Concert 2. Wednesday 13th November 2013 8pm Print

 

ESCHER STRING QUARTET  

 

PROGRAMME

Bridge Phantasie Quartet in F minor
Britten Quartet no. 3 op. 94
Elgar Quartet in E minor op.83

 

 

 

Within months of its formation in 2005,
the Escher Quartet was invited by both
Pinchas Zukerman and Itzhak Perlman to
be the quartet-in-residence at their
summer festivals. Appointed BBC New
Generation Artists in 2010-12, they
continue to play at prestigious venues and
festivals around the world.
The short Bridge Quartet, a single
movement in three sections, starts with a
vigorous march, followed by a lovely slow
section, and a jolly finale. Britten’s last
quartet (1975) was the composer’s
swansong. It ends with the famous
Passacaglia finale – now to be viewed as a
farewell to life. Elgar’s quartet was written
in the aftermath of WW1 along with the
violin sonata, piano quintet and cello
concerto. Nostalgia for times past and the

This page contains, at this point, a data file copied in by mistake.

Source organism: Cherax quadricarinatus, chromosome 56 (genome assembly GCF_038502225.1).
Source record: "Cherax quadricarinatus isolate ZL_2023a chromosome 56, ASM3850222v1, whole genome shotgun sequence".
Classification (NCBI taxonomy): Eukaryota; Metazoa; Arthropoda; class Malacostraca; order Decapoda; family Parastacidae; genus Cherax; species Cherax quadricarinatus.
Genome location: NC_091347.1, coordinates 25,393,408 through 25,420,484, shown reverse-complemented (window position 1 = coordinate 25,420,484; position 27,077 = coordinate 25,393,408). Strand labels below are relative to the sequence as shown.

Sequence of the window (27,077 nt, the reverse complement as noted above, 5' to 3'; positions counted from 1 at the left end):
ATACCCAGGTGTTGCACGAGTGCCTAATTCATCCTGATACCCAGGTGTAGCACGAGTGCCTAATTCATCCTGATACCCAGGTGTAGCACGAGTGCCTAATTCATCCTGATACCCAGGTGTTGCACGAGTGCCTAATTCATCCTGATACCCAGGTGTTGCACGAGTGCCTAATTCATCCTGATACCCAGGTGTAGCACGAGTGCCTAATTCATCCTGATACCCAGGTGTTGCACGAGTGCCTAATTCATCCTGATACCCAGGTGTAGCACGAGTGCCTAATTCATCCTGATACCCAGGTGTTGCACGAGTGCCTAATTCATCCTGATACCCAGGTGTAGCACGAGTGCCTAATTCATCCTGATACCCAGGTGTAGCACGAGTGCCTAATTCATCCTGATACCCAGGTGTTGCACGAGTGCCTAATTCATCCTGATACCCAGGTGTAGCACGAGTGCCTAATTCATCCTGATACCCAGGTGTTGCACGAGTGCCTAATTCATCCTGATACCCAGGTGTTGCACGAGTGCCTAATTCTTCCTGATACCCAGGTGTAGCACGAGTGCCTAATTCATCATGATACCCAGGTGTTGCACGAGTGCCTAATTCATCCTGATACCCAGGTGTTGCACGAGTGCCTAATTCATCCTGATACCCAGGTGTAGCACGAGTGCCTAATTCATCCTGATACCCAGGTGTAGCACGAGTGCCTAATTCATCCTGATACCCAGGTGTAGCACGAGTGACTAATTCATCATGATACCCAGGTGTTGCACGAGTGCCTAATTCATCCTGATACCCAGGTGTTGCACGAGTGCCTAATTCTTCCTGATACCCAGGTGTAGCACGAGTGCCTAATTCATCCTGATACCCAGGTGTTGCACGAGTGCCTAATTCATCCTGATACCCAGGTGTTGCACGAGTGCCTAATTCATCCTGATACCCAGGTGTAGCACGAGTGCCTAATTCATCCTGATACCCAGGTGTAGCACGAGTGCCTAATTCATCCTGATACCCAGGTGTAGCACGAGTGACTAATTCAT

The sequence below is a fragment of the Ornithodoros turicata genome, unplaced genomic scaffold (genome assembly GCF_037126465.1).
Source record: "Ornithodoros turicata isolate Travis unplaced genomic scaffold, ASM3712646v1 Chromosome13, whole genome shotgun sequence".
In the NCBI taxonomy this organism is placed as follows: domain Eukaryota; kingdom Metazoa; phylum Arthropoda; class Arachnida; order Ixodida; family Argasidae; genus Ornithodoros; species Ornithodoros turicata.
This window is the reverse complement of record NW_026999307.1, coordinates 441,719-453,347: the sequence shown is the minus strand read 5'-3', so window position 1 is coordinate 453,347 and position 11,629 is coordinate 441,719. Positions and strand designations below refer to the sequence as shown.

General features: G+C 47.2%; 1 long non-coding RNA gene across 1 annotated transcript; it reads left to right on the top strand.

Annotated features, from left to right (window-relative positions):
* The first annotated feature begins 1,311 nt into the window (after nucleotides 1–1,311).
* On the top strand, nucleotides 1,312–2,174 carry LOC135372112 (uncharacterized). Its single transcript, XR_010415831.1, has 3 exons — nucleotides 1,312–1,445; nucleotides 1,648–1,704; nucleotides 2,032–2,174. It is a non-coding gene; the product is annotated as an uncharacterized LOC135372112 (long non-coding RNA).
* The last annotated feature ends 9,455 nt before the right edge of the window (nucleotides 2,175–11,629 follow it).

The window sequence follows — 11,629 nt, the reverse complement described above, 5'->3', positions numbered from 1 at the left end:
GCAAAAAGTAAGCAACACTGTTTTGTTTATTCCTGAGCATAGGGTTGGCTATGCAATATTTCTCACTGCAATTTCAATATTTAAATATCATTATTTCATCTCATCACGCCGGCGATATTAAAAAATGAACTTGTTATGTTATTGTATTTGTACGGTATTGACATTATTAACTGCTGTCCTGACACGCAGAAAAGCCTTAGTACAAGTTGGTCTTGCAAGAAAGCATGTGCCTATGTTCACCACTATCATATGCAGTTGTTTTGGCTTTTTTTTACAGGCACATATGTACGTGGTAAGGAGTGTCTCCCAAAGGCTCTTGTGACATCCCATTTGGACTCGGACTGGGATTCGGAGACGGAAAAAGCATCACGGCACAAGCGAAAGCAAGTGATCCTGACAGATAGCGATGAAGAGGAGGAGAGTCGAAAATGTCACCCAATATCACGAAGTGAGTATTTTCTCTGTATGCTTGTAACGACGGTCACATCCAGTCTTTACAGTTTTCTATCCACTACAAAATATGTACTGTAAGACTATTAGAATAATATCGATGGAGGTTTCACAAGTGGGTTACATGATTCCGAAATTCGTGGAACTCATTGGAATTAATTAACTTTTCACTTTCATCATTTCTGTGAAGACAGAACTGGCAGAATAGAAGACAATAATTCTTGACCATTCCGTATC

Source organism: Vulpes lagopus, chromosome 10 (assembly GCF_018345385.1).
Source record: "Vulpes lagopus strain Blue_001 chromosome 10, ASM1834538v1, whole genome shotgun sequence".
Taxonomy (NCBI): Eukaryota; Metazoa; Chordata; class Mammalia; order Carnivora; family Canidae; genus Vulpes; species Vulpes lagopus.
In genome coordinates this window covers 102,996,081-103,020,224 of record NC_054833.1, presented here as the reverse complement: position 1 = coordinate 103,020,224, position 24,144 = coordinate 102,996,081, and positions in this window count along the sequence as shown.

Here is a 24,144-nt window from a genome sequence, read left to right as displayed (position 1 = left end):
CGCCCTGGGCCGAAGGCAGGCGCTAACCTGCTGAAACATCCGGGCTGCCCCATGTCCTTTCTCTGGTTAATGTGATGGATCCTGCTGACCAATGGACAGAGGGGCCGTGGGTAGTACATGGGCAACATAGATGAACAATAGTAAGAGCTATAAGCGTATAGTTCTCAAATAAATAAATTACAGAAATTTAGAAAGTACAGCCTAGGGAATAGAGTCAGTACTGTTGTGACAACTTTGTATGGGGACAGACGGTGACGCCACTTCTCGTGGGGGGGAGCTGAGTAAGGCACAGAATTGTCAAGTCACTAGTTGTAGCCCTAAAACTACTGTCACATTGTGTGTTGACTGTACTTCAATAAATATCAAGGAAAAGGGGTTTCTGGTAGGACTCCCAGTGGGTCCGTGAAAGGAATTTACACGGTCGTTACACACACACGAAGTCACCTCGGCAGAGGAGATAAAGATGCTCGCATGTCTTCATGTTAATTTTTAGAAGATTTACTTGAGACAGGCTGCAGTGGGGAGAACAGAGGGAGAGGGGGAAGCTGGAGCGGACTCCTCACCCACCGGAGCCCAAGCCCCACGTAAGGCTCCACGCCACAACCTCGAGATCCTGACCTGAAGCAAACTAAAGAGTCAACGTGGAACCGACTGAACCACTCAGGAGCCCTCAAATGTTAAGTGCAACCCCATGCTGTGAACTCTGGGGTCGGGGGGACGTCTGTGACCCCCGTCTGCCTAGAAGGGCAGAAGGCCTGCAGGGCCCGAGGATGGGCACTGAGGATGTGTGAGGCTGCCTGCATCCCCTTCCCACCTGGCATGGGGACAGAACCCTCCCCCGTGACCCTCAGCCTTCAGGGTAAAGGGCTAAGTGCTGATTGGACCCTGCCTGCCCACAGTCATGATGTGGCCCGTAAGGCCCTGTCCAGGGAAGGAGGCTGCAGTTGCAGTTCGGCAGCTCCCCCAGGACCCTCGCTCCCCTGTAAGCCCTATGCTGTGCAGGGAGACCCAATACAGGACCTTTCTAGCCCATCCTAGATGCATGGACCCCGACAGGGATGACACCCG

horror of war pervade this quartet. The
outer movements are restlessly beautiful
and the central movement marked
piacevole (pleasing) tells of innocent
delights.
“…total focus, unflagging energy, bottomless
technique and, perhaps most important, rare
musical insight and a profound level of cohesion.”
DENVER POST

Within months of its formation in 2005,the Escher

Quartet was invited by both Pinchas Zukerman and Itzhak Perlman to be the quartet-in-residence at their summer festivals. Appointed BBC New Generation Artists in 2010-12, they continue to play at prestigious venues and festivals around the world.

 

The short Bridge Quartet, a single movement in three sections, starts with a vigorous march, followed by a lovely slow section, and a jolly finale. Britten’s lastquartet (1975) was the composer’s swansong. It ends with the famous Passacaglia finale – now to be viewed as a farewell to life. Elgar’s quartet was written in the aftermath of WW1 along with the violin sonata, piano quintet and cello concerto. Nostalgia for times past and the horror of war pervade this quartet. The outer movements are restlessly beautiful and the central movement marked piacevole (pleasing) tells of innocent delights.